Export markets collapsed: IDH and JALA repurpose app to help smallholder farmers sell shrimp on local markets, retail and online
© IDH - Ni Komang Arianti
Smallholders are most vulnerable to changing market dynamics. Around 400 shrimp farmers, around 200 of whom are smallholders, participate in IDH’s Banyuwangi (East Java) sustainable shrimp project. The majority of these farmers do not have direct contracts with cold storage plants, but sell their shrimp to middle-men. Shrimp is perishable and therefore highly dependent on cold storage. Because these farmers can’t sell their produce as normal, shrimp associations and middlemen are providing them with basic supplies and helping them to sell their shrimp at traditional wet markets.
To fill the gap left by disruption to the market, IDH and Indonesian start-up JALA are repurposing a shrimp epidemiology app developed to collect and analyse data to reduce the risk of shrimp diseases so that smallholders can sell their shrimp directly. JALA is currently activating a trading feature on the app to help semi-intensive and traditional smallholders to sell their shrimp to the local markets, retailers and online. JALA purchased the shrimps with a slightly higher price than the cold storage is currently offering. During the 2 weeks since COVID 19 hit Indonesia, JALA had purchased 1-2 tons per week directly from the shrimp smallholders who use their app.
Shrimp farmers are a hardy bunch. In recent years, the industry has been hit by a number of viral diseases, such as the White Spot Disease and Early Mortality Syndrome. The Asian shrimp industry alone reported to have lost at least USD $20 billion in the last decade. This series of shocks has led the industry to bounce back better: with farmers increasingly cutting out use of antibiotics, reducing environmental impact of shrimp production and finding technological solutions to boost their resilience. Last year, JALA together with IDH launched the data-driven system to monitor and prevent shrimp diseases.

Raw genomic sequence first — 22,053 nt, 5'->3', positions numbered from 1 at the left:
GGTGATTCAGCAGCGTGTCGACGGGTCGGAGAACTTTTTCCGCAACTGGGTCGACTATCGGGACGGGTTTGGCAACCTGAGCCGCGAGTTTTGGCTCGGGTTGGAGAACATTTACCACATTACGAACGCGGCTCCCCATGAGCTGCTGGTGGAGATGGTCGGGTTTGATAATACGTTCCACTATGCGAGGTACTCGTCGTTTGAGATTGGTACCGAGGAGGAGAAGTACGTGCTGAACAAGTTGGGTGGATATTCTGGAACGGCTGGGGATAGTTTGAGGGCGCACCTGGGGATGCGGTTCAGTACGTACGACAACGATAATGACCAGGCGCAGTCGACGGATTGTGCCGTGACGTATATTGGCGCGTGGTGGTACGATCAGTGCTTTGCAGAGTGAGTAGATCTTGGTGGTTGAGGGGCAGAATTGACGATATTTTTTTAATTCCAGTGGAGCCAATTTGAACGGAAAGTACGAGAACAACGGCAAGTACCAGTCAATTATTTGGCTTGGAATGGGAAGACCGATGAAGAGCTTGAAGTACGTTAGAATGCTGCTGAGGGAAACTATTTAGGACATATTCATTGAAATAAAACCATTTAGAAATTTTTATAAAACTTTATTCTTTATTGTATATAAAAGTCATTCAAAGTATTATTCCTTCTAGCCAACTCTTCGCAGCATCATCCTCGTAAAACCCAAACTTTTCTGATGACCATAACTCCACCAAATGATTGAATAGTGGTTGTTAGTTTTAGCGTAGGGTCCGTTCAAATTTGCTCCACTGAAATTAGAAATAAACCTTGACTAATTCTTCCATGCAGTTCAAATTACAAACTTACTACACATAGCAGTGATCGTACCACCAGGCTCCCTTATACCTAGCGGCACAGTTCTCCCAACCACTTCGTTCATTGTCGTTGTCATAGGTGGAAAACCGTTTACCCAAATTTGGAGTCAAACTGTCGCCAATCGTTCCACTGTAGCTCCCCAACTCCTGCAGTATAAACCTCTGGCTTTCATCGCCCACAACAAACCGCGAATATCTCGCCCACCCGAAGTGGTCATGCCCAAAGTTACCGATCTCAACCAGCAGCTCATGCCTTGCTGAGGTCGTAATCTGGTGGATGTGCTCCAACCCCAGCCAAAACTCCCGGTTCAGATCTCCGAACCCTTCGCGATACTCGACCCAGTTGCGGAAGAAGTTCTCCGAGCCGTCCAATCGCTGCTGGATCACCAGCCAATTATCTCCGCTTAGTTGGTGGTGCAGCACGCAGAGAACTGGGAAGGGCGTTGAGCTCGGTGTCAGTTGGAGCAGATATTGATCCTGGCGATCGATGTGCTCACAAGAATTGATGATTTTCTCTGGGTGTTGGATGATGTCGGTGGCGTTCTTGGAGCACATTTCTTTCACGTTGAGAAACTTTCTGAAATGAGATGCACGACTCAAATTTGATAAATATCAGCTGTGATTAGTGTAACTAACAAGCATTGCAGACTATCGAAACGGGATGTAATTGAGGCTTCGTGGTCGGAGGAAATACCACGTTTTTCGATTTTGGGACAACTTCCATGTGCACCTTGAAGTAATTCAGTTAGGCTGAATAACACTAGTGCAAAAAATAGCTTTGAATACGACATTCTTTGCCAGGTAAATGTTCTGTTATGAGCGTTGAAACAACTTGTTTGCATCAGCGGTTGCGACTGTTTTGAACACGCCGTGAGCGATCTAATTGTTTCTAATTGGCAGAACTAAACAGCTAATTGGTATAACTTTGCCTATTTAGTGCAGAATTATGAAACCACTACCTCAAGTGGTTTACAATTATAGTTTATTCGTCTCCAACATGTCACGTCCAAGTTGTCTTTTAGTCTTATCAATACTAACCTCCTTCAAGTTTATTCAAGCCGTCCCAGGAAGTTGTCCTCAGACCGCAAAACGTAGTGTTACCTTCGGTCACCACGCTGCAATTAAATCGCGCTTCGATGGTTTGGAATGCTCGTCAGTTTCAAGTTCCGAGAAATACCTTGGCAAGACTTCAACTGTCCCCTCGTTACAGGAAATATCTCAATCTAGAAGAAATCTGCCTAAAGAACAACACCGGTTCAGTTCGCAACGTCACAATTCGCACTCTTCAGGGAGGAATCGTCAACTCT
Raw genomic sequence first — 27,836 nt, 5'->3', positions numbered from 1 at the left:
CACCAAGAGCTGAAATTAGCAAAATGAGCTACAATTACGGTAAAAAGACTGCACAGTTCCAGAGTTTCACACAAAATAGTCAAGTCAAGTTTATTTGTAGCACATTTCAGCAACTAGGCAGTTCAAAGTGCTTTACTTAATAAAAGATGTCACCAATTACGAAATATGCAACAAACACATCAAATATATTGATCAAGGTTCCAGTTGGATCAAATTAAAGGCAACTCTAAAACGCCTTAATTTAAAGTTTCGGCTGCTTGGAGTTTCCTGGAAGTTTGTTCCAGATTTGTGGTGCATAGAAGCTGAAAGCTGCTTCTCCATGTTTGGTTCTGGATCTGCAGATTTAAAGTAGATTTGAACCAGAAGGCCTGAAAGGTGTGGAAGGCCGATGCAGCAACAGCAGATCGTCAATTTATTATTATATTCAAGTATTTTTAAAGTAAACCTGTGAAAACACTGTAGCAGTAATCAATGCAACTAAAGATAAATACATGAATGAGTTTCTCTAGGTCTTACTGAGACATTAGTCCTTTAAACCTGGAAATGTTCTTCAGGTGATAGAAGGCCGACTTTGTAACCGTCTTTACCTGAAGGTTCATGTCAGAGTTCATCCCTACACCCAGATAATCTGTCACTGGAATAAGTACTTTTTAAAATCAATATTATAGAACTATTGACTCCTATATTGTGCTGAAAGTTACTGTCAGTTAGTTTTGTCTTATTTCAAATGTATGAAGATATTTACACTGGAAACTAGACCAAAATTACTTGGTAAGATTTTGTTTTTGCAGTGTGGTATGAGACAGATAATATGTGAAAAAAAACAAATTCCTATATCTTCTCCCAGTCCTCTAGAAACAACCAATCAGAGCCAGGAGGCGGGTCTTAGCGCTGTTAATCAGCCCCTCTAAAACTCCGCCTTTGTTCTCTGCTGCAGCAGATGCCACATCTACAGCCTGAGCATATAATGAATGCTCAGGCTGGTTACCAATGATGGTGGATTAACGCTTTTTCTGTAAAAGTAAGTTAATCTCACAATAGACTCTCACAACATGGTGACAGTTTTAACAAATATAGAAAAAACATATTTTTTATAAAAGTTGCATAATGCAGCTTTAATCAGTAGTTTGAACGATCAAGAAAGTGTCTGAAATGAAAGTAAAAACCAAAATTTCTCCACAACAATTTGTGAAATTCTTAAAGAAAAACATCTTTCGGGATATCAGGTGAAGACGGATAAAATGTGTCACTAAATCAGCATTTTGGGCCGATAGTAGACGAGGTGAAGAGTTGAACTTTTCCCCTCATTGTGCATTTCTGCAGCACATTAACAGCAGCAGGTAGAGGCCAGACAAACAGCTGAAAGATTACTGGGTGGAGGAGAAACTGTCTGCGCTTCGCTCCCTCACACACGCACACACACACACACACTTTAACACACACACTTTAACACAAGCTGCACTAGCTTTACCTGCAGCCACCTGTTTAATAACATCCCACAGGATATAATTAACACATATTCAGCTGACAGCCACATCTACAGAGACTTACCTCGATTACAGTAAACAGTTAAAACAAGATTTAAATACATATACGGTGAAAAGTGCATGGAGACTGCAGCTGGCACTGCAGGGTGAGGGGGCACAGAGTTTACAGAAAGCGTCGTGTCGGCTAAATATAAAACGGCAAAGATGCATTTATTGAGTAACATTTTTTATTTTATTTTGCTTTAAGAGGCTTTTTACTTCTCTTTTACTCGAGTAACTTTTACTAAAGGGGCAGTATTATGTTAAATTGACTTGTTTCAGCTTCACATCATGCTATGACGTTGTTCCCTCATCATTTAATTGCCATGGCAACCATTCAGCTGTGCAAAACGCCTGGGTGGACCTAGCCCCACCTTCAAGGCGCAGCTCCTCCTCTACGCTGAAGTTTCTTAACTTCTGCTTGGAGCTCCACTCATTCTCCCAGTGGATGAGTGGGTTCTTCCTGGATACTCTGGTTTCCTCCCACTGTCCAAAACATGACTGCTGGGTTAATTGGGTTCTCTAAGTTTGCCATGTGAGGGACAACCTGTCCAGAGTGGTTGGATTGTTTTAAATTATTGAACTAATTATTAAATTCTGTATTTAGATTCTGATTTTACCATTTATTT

Flavio Corsin, Program Director for Aquaculture at IDH said, “Shrimp farmers have had their livelihoods attacked by viruses in the past, and they have built up the resilience to overcome crises. We hope that by opening up the trading feature on the app, we can give them access to buyers, while also helping them to prevent shrimp diseases in the future.”
Ports are currently still open in Indonesia and factories are still operating, but demand for shrimp is down in some export markets such as the USA and Japan. Some Indonesian cold storage facilities have shifted their market focus from export to local markets, which are showing an increase in demand.
A second round of impacts could still be in store, as currency fluctuations increase the cost of feed for shrimp smallholders. However, most farmers are still stocking their ponds for the shrimp production cycle, optimistic that once the pandemic is over, demand and prices will return to normal.